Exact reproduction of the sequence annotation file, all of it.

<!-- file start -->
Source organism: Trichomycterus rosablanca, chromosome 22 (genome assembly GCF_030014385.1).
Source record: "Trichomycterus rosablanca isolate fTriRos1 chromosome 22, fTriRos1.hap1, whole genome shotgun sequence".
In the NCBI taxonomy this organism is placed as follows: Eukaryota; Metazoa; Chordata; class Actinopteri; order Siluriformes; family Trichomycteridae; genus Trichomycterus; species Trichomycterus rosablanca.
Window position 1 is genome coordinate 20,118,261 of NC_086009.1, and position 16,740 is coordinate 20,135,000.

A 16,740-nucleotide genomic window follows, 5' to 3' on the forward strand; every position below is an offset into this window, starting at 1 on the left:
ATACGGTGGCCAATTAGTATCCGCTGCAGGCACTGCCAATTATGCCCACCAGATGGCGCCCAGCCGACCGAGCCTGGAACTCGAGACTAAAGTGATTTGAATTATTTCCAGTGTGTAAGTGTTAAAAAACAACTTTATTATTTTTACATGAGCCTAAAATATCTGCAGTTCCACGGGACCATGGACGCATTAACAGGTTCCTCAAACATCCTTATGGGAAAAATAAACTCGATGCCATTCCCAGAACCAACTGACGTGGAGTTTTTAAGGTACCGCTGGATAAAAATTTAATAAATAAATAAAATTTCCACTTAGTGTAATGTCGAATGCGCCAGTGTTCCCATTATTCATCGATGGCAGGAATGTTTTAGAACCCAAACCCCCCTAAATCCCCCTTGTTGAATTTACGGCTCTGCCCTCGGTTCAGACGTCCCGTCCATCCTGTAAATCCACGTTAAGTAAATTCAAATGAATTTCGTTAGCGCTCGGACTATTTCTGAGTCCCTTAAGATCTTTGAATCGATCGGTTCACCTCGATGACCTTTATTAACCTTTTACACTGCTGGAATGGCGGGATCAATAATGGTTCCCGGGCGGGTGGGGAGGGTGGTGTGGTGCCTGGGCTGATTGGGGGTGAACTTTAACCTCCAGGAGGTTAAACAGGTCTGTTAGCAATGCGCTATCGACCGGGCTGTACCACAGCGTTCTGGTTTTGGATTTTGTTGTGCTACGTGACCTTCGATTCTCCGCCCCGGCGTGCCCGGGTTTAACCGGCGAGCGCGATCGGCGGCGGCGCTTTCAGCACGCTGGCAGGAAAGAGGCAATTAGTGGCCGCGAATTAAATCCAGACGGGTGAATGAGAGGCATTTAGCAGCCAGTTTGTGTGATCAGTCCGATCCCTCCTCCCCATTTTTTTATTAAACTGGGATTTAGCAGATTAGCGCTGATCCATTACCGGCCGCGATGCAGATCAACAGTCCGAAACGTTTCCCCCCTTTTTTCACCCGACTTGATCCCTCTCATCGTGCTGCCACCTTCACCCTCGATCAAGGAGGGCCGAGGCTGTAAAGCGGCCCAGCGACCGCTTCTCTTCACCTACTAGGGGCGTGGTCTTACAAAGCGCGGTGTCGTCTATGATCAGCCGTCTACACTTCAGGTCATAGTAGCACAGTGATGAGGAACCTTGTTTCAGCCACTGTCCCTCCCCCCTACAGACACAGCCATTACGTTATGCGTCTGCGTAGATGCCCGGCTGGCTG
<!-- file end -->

Source organism: Trichomycterus rosablanca, chromosome 22 (genome assembly GCF_030014385.1).
Source record: "Trichomycterus rosablanca isolate fTriRos1 chromosome 22, fTriRos1.hap1, whole genome shotgun sequence".
In the NCBI taxonomy this organism is placed as follows: Eukaryota; Metazoa; Chordata; class Actinopteri; order Siluriformes; family Trichomycteridae; genus Trichomycterus; species Trichomycterus rosablanca.
Window position 1 is genome coordinate 20,118,261 of NC_086009.1, and position 16,740 is coordinate 20,135,000.

A 16,740-nucleotide genomic window follows, 5' to 3' on the forward strand; every position below is an offset into this window, starting at 1 on the left:
ATACGGTGGCCAATTAGTATCCGCTGCAGGCACTGCCAATTATGCCCACCAGATGGCGCCCAGCCGACCGAGCCTGGAACTCGAGACTAAAGTGATTTGAATTATTTCCAGTGTGTAAGTGTTAAAAAACAACTTTATTATTTTTACATGAGCCTAAAATATCTGCAGTTCCACGGGACCATGGACGCATTAACAGGTTCCTCAAACATCCTTATGGGAAAAATAAACTCGATGCCATTCCCAGAACCAACTGACGTGGAGTTTTTAAGGTACCGCTGGATAAAAATTTAATAAATAAATAAAATTTCCACTTAGTGTAATGTCGAATGCGCCAGTGTTCCCATTATTCATCGATGGCAGGAATGTTTTAGAACCCAAACCCCCCTAAATCCCCCTTGTTGAATTTACGGCTCTGCCCTCGGTTCAGACGTCCCGTCCATCCTGTAAATCCACGTTAAGTAAATTCAAATGAATTTCGTTAGCGCTCGGACTATTTCTGAGTCCCTTAAGATCTTTGAATCGATCGGTTCACCTCGATGACCTTTATTAACCTTTTACACTGCTGGAATGGCGGGATCAATAATGGTTCCCGGGCGGGTGGGGAGGGTGGTGTGGTGCCTGGGCTGATTGGGGGTGAACTTTAACCTCCAGGAGGTTAAACAGGTCTGTTAGCAATGCGCTATCGACCGGGCTGTACCACAGCGTTCTGGTTTTGGATTTTGTTGTGCTACGTGACCTTCGATTCTCCGCCCCGGCGTGCCCGGGTTTAACCGGCGAGCGCGATCGGCGGCGGCGCTTTCAGCACGCTGGCAGGAAAGAGGCAATTAGTGGCCGCGAATTAAATCCAGACGGGTGAATGAGAGGCATTTAGCAGCCAGTTTGTGTGATCAGTCCGATCCCTCCTCCCCATTTTTTTATTAAACTGGGATTTAGCAGATTAGCGCTGATCCATTACCGGCCGCGATGCAGATCAACAGTCCGAAACGTTTCCCCCCTTTTTTCACCCGACTTGATCCCTCTCATCGTGCTGCCACCTTCACCCTCGATCAAGGAGGGCCGAGGCTGTAAAGCGGCCCAGCGACCGCTTCTCTTCACCTACTAGGGGCGTGGTCTTACAAAGCGCGGTGTCGTCTATGATCAGCCGTCTACACTTCAGGTCATAGTAGCACAGTGATGAGGAACCTTGTTTCAGCCACTGTCCCTCCCCCCTACAGACACAGCCATTACGTTATGCGTCTGCGTAGATGCCCGGCTGGCTG